I always thought I’d go back to work when Charlie was four months old. I was basically a zombie back then, so the deadline was shifted to six months. Then I vowed, seven months for sure. Eight months snuck by. Now we’re at nine months, I felt it was time to dip a toe back in, and when a juicy copy project recently crossed my desk, I took the commission and told myself confidently, ‘You’ve got this.’
But I didn’t have it. I didn’t have it at all. Holy crap Batman it is HARD working when you have a bubba around. It’s actually so hard I have contemplated immediately getting pregnant again so there wasn’t even a question of returning to work for at least the next five years. (I’m joking. Sort of.)
Firstly, Charlie is the biggest work saboteur around. If I even look like I might be opening my laptop, the kid comes crawling so fast I literally have to commando block him (not really. I just grab him and force him to submit to 20-odd tummy raspberries) or risk losing all my data. I even got him his own baby laptop so he wouldn’t want mine, and the novelty lasted all of 30 seconds. Why do I want him away from my devices? Because he either a) eats them or b) breaks them.
Take yesterday. I was racing to finish a deadline on my desktop computer and Mr Chick plonked him on my lap for a moment. Charlie took one look at my big computer screen, squawked excitedly and bashed his fat little hand on my keyboard. Just for a second, but whatever he did froze the screen and killed the mouse and we couldn’t get it working again. For an hour and a half.
I can’t help wondering if this is a big finger waggle from the universe telling me to stop working and concentrate on ONLY raising my kid for a bit longer, but then there’s the whole fact that… well, I WANT to get back to work. I miss it. Work makes me feel happy and productive and like I’ve accomplished something other than ensure Charlie tries a new food, naps for two hours and doesn’t do a poo in the bath.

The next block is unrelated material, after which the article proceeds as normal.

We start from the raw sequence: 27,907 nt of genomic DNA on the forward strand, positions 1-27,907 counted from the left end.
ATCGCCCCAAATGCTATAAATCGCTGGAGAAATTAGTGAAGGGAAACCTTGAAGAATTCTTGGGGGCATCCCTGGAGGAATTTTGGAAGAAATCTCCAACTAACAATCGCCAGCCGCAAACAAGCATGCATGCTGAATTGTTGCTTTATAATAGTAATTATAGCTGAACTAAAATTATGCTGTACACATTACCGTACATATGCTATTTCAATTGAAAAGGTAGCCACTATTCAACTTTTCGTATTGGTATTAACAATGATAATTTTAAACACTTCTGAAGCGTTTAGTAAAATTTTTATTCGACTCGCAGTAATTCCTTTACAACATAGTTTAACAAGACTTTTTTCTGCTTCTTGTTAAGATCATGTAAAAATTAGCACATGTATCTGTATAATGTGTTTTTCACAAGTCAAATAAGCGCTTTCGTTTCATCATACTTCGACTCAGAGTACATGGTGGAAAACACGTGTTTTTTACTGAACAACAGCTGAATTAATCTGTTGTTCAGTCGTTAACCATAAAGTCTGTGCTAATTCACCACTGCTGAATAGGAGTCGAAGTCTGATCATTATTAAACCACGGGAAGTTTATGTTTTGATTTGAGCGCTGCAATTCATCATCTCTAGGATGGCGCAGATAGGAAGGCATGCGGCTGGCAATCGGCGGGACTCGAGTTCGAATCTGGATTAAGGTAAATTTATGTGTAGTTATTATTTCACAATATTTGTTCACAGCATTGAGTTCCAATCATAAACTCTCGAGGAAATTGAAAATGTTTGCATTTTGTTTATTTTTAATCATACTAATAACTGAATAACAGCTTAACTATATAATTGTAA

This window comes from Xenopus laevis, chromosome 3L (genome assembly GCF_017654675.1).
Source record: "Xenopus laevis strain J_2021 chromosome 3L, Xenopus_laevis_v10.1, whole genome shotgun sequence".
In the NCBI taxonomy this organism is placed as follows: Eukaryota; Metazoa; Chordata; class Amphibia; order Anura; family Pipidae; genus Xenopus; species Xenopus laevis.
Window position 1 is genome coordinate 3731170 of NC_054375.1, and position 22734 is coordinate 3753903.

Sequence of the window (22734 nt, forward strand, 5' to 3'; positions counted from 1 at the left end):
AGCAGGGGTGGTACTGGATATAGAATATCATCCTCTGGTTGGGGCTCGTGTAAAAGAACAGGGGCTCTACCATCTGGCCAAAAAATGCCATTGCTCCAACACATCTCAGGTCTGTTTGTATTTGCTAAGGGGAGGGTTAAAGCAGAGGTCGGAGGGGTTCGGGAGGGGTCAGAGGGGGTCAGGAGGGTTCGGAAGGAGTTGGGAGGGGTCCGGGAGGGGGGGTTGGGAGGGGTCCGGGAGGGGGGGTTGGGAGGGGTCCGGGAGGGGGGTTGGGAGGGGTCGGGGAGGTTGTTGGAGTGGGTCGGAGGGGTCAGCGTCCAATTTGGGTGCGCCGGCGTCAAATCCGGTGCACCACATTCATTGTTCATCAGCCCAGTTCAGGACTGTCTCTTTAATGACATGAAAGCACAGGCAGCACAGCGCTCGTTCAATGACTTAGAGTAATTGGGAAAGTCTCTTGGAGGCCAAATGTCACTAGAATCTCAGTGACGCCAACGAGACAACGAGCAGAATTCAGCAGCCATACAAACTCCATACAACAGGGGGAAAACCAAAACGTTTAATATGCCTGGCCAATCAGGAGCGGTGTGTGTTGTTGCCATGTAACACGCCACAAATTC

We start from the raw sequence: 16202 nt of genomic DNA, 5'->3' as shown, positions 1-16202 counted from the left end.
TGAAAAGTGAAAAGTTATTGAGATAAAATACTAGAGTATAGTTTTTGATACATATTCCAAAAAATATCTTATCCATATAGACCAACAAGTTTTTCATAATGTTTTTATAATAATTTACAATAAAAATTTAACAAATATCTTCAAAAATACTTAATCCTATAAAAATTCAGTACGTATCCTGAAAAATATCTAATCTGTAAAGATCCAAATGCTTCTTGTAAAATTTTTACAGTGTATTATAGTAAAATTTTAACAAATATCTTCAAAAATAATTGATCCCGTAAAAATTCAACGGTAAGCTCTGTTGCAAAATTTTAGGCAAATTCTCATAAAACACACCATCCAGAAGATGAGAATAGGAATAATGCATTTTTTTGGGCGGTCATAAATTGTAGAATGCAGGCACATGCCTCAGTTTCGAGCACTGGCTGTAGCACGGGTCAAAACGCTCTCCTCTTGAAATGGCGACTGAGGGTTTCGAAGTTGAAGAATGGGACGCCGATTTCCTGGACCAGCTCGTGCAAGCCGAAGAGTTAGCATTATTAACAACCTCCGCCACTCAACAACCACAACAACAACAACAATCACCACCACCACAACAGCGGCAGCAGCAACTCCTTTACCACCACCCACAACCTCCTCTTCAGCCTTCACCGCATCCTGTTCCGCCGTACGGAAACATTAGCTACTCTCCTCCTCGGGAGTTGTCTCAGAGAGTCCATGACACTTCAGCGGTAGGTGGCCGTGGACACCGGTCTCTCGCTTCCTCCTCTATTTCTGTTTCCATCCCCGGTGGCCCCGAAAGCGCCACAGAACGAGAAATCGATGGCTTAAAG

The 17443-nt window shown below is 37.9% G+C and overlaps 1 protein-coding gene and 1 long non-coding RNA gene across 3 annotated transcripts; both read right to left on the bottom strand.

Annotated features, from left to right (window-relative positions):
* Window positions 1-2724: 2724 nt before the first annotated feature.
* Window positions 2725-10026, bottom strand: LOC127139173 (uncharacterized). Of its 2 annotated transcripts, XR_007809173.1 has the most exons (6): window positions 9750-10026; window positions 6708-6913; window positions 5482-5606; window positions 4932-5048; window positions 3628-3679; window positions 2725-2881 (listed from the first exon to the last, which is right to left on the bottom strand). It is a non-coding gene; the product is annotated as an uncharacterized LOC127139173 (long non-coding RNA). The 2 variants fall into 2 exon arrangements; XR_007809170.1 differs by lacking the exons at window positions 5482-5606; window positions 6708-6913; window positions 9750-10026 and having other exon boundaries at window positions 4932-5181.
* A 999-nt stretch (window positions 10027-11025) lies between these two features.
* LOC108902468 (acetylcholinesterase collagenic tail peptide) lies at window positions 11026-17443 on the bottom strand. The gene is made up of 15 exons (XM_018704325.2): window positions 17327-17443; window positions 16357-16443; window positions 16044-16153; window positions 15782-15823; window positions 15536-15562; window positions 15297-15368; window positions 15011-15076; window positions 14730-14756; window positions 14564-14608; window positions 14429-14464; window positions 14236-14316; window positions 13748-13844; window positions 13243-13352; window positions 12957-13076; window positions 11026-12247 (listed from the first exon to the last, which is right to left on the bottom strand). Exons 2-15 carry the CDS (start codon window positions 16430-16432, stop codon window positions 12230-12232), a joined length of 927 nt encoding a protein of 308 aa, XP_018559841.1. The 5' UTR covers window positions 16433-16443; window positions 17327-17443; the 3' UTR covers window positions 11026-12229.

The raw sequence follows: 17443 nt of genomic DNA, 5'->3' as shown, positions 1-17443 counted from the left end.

Last week, my husband asked why I wasn’t going to the Sydney Writer’s Festival and I said mournfully, ‘Too hard with Charlie.’ He said, ‘Bugger that, find something you want to see and book tickets’ so I did, and we went. We pram swapped while he went to something on writing and Shakespeare, and I went to something called Motherhood and Creativity: The Divided Heart.
More evidence that the universe has a funny sense of humour.
I sat there with my friend Pip (we were united in our indignation that SWF had not asked us to speak on a panel this year about our truly amazing new sex book), and I alternated between giggling, mainly at Jane Caro, who is awesome, and wanting to cry. It was all about whether you have to choose between being a mum and being a creative person, and dealing with the fear of motherhood swallowing up your creativity, and how successful women artists and writers and actresses combine both (Claudia Karvan was also on the panel and made some really funny and amazing points, many of which I put on Twitter).
You have to have a certain gumption, said the author, Rachel Power, to say, ‘The expressed milk is in the fridge, I’m out the door’ and leave the baby and try to compartmentalise what the baby and whoever’s caring for the baby might be doing in your absence. So you can get on with writing or recording or painting or doing whatever it is that you do or did before you had kids.
And it sounds all easy – just walk out the door, chuck him in daycare, hire a nanny – but it is so not. And so the session kind of made me sad and mad and inspired and sad again, all at once.
I went home and worked until 2am on my copy project knowing full well Charlie would be pulling my hair with gusto at 5am. And the next day Mr Chick, who had the day off, took him out so I could finish it. I wanted to go to the park with the boys, but I sat there and finished it and actually felt good about the fact that I am helping to pay the mortgage for the first time in a year. This may sound weird but it makes me feel more like ME. Which is awesome when so much of you is swallowed up by being a mama.
What have I learned from working with a kid around? Firstly, that you better have someone who can take him out because he squeals and laughs and waves at you and tries to crawl to you and just does cute shit constantly and you just want to run over and roll around with him on the couch and giggle. And secondly, when your hubby does cart him off to the park for half an hour you discover you have a post-pregnancy mutant super-power: the ability to do a lot of stuff in a very tiny amount of time. And thirdly, we need to think about nannies like yesterday.
What’s been your experience going back to work with a small baby? Have you tried it and given up? Have you tried it and loved it? Any hot tips?